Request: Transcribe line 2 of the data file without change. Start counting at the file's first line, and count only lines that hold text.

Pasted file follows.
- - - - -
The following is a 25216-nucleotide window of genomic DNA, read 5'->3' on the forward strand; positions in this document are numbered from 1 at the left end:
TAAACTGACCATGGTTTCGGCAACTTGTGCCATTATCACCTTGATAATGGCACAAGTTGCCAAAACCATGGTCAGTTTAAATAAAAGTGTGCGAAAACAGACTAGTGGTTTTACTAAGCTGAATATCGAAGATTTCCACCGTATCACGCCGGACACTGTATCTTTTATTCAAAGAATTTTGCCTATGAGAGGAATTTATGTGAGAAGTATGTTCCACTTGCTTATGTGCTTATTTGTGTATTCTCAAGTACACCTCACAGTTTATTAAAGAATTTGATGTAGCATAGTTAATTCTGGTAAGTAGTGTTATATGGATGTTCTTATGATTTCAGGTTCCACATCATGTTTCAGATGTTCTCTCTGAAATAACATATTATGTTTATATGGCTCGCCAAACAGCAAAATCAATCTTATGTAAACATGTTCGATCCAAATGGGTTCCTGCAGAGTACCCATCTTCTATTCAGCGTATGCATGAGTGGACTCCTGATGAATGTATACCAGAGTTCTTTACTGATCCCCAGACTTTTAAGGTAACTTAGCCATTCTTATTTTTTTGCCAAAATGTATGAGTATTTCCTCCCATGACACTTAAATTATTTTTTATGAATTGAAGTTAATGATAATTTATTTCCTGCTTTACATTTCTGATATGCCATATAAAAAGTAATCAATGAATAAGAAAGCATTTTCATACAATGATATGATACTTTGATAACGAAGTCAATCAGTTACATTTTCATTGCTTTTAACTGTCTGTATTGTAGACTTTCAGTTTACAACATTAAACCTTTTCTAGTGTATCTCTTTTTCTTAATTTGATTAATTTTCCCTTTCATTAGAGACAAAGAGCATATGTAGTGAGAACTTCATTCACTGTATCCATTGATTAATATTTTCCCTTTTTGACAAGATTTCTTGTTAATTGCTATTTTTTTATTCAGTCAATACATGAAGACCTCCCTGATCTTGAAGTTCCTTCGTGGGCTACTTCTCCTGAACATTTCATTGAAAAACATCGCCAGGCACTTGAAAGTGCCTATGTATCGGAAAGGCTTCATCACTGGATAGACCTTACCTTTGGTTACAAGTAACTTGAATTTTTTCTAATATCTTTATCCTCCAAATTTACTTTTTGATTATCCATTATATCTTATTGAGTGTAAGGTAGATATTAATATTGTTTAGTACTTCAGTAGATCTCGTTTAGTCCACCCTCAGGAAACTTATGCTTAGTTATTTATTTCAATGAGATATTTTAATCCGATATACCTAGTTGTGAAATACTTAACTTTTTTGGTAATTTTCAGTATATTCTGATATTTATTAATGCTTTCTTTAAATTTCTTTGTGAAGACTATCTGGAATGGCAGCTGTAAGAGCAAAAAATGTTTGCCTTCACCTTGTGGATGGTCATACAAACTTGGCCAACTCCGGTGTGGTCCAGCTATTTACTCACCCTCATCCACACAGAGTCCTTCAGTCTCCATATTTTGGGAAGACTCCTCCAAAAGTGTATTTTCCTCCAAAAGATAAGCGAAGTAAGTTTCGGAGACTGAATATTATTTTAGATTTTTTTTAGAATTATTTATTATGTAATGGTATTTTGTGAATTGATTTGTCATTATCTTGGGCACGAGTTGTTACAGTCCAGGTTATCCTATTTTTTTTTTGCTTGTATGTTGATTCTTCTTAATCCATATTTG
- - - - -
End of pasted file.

TAAACTGACCATGGTTTCGGCAACTTGTGCCATTATCACCTTGATAATGGCACAAGTTGCCAAAACCATGGTCAGTTTAAATAAAAGTGTGCGAAAACAGACTAGTGGTTTTACTAAGCTGAATATCGAAGATTTCCACCGTATCACGCCGGACACTGTATCTTTTATTCAAAGAATTTTGCCTATGAGAGGAATTTATGTGAGAAGTATGTTCCACTTGCTTATGTGCTTATTTGTGTATTCTCAAGTACACCTCACAGTTTATTAAAGAATTTGATGTAGCATAGTTAATTCTGGTAAGTAGTGTTATATGGATGTTCTTATGATTTCAGGTTCCACATCATGTTTCAGATGTTCTCTCTGAAATAACATATTATGTTTATATGGCTCGCCAAACAGCAAAATCAATCTTATGTAAACATGTTCGATCCAAATGGGTTCCTGCAGAGTACCCATCTTCTATTCAGCGTATGCATGAGTGGACTCCTGATGAATGTATACCAGAGTTCTTTACTGATCCCCAGACTTTTAAGGTAACTTAGCCATTCTTATTTTTTTGCCAAAATGTATGAGTATTTCCTCCCATGACACTTAAATTATTTTTTATGAATTGAAGTTAATGATAATTTATTTCCTGCTTTACATTTCTGATATGCCATATAAAAAGTAATCAATGAATAAGAAAGCATTTTCATACAATGATATGATACTTTGATAACGAAGTCAATCAGTTACATTTTCATTGCTTTTAACTGTCTGTATTGTAGACTTTCAGTTTACAACATTAAACCTTTTCTAGTGTATCTCTTTTTCTTAATTTGATTAATTTTCCCTTTCATTAGAGACAAAGAGCATATGTAGTGAGAACTTCATTCACTGTATCCATTGATTAATATTTTCCCTTTTTGACAAGATTTCTTGTTAATTGCTATTTTTTTATTCAGTCAATACATGAAGACCTCCCTGATCTTGAAGTTCCTTCGTGGGCTACTTCTCCTGAACATTTCATTGAAAAACATCGCCAGGCACTTGAAAGTGCCTATGTATCGGAAAGGCTTCATCACTGGATAGACCTTACCTTTGGTTACAAGTAACTTGAATTTTTTCTAATATCTTTATCCTCCAAATTTACTTTTTGATTATCCATTATATCTTATTGAGTGTAAGGTAGATATTAATATTGTTTAGTACTTCAGTAGATCTCGTTTAGTCCACCCTCAGGAAACTTATGCTTAGTTATTTATTTCAATGAGATATTTTAATCCGATATACCTAGTTGTGAAATACTTAACTTTTTTGGTAATTTTCAGTATATTCTGATATTTATTAATGCTTTCTTTAAATTTCTTTGTGAAGACTATCTGGAATGGCAGCTGTAAGAGCAAAAAATGTTTGCCTTCACCTTGTGGATGGTCATACAAACTTGGCCAACTCCGGTGTGGTCCAGCTATTTACTCACCCTCATCCACACAGAGTCCTTCAGTCTCCATATTTTGGGAAGACTCCTCCAAAAGTGTATTTTCCTCCAAAAGATAAGCGAAGTAAGTTTCGGAGACTGAATATTATTTTAGATTTTTTTTAGAATTATTTATTATGTAATGGTATTTTGTGAATTGATTTGTCATTATCTTGGGCACGAGTTGTTACAGTCCAGGTTATCCTATTTTTTTTTTGCTTGTATGTTGATTCTTCTTAATCCATATTTG